The tax breaks put into place by the 2009 Economic Recovery Act stimulated a sharp rise in news and consumer attention to a range of energy efficiency home improvements, providing the incentive for homeowners with the resources, time, and motivation to take advantage of cost-saving retrofits and increasing–at least temporarily–the demand for these services within the housing and building industry.
But as Ken Harvey discussed in a column at the Washington Post yesterday, with these tax breaks expiring, what replaces them is not nearly as enticing to consumers, meaning that news and public attention to household energy efficiency improvements is likely to wane.
As Harvey summarizes, the omnibus tax deal signed into law by Obama this December reduced tax credits for energy-efficient remodeling from the current 30 percent of an improvement’s cost ($1,500 maximum per taxpayer) to a 10 percent credit, with a $500 maximum for expenditures on insulation materials, exterior windows and storm doors, skylights and metal and asphalt roofs that resist heat gain. There are also now dollar limits on specific improvements that had been eligible for the 30% tax break. According to Harvey, these include:
…a $150 tax credit limit on the costs of energy-efficient natural gas, propane and oil furnaces, and hot water boilers, plus a $300 credit limit on the costs of central air-conditioning systems, electric heat pump water heaters, biomass stoves for heating or water heating, electric heat pumps, and natural gas and propane water heaters. The new law also limits allowable tax credits available for energy-efficient windows installed during 2011 to a total of $200, compared with the previous $1,500. On top of that, it prohibits taxpayers who have taken total tax credits in past years exceeding $500 from claiming any additional credits on energy-conservation projects they undertake in the coming year.
But the biggest impact will likely be on public awareness of the advantages and need for home energy improvements. The Recovery Act generated a significant spike in news media attention to home energy improvement, especially in local newspaper and TV coverage related to consumer trends, home improvement, business, and real estate, beats that capture audiences who may not otherwise pay close attention to the climate change or energy debate. Google Trends shows the correlated rise in news attention and information seeking among Internet users in the United States from 2008, a year of very limited public information seeking, to the surge in information seeking that occurred in 2009 and 2010.
As Harvey quotes several industry specialists, the new tax breaks are not nearly as appealing or motivating to builders or consumers, and as a result are unlikely to stimulate nearly as much continued local news attention, information seeking, public awareness, learning, and consumer action:
The net effect of all this [i.e. the reduced tax incentives], say home-building and remodeling experts, will be to severely diminish consumers’ interest in energy-efficient home improvements. Donna Shirey, chairman of the Remodelers Council of the National Association of Home Builders and president of a contracting firm in the Seattle area, said the gutting of energy-efficiency credits “is a big step backward. It’s bad for the environment, bad for consumers and, of course, bad for jobs in our industry. We’re heading the wrong way here, sending absolutely the wrong message.”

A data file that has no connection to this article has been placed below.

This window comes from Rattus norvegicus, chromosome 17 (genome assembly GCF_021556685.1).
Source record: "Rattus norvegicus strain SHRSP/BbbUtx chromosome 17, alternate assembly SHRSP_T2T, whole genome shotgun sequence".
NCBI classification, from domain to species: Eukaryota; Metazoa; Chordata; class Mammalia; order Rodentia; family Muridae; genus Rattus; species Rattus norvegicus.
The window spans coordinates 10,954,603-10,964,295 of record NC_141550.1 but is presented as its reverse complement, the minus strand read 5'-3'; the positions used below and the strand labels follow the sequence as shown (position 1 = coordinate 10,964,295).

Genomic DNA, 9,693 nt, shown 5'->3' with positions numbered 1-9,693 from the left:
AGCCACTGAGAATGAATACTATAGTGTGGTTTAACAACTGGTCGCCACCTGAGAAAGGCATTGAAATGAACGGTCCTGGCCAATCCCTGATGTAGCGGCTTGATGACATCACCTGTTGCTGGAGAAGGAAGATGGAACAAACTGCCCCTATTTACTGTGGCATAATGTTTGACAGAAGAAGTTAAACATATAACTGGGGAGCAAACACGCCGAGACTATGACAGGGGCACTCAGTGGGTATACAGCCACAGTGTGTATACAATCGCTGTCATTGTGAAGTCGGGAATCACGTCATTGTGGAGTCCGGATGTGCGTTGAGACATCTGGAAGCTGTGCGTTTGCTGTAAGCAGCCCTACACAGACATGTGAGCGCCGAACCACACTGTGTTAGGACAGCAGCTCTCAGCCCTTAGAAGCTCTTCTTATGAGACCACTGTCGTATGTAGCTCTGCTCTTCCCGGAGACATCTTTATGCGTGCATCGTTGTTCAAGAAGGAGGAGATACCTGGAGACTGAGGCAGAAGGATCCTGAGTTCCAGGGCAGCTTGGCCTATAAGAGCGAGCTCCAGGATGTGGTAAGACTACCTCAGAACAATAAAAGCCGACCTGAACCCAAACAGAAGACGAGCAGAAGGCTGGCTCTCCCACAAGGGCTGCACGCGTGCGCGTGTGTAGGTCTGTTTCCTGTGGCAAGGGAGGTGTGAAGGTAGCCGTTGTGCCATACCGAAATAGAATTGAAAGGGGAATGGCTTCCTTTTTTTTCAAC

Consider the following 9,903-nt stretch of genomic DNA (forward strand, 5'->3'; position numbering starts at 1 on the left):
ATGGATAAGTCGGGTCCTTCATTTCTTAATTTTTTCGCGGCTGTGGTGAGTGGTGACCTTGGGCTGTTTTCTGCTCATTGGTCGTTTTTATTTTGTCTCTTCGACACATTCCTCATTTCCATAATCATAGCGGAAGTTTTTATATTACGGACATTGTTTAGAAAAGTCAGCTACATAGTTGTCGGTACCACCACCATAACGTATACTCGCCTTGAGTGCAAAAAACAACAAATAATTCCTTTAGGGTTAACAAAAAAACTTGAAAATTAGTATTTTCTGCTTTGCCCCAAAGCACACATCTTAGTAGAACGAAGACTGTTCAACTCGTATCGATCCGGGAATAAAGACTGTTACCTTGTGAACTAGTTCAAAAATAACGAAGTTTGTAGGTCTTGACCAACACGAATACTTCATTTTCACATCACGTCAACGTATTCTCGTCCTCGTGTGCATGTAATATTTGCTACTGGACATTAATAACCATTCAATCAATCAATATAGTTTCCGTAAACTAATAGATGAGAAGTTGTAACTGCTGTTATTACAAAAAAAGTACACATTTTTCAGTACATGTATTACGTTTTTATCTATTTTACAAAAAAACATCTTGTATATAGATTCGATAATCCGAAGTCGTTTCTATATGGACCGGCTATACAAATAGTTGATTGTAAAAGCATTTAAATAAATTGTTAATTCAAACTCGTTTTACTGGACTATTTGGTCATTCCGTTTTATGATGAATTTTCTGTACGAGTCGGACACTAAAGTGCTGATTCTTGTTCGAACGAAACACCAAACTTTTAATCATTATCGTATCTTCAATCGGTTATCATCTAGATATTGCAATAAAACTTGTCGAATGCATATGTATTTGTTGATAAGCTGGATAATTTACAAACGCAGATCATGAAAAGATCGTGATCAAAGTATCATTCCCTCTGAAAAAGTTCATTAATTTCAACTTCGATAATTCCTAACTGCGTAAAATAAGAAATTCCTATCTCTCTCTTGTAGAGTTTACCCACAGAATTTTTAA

David Merrick, president of Merrick Design and Build in Kensington and government affairs chairman of the National Association of the Remodeling Industry, said the $1,500 credit, which expired Dec. 31, has had the effect of “opening people’s eyes to energy-conserving features they could incorporate” into home improvement projects that they otherwise might have ignored.
The credit, he said, provided incentives for homeowners to ask about the long-term savings they could achieve by upgrading insulation, installing high-efficiency windows and the like.
Now, with a $500 credit maximum, Merrick said, “I doubt that many people will see things that way. They’ll just go back to remodeling their bathroom or kitchen,” and will be less willing to spend extra money on energy-saving improvements as part of the project.
Merrick added that from a contractor’s point of view, “the $500 credit will be virtually worthless – not worth the paper it will take us to process” the documentation required by the government.
Barb Friedman, Merrick’s vice chairman on the remodelers committee and president of Oswego Design and Remodeling in Lake Oswego, Ore., noted in an interview that 70 percent of all housing units in the country are 30 years or older and that most have significant energy inefficiencies caused by their age alone.
“The $1,500 credit was a step in the right direction,” a step toward providing owners financial incentives to reduce some of these inefficiencies, for their benefit and the environment as well. “But $500 is more like a drop in the bucket,” she said.
The Alliance to Save Energy, a coalition of business, government, environmental and consumer groups that lobbied unsuccessfully for retention of the credits as they were, said the cutbacks in the homeowner credit program will be felt far beyond the remodeling industry.
Alliance President Kateri Callahan said: “We’re sorely disappointed that Congress did not see fit to make the incentives more generous. That would have increased their use by consumers, to the benefit of our economy, energy security and environment.”
What is the outlook for restoration of the credits in the new Congress? Call it lights out. There’s virtually no chance of another big tax bill supporting energy-efficiency improvements moving ahead on Capitol Hill in the near future.
Nisbet, M.C. & Kotcher, J. (2009). A Two Step Flow of Influence? Opinion-Leader Campaigns on Climate Change. Science Communication, 30, 328-358. (PDF).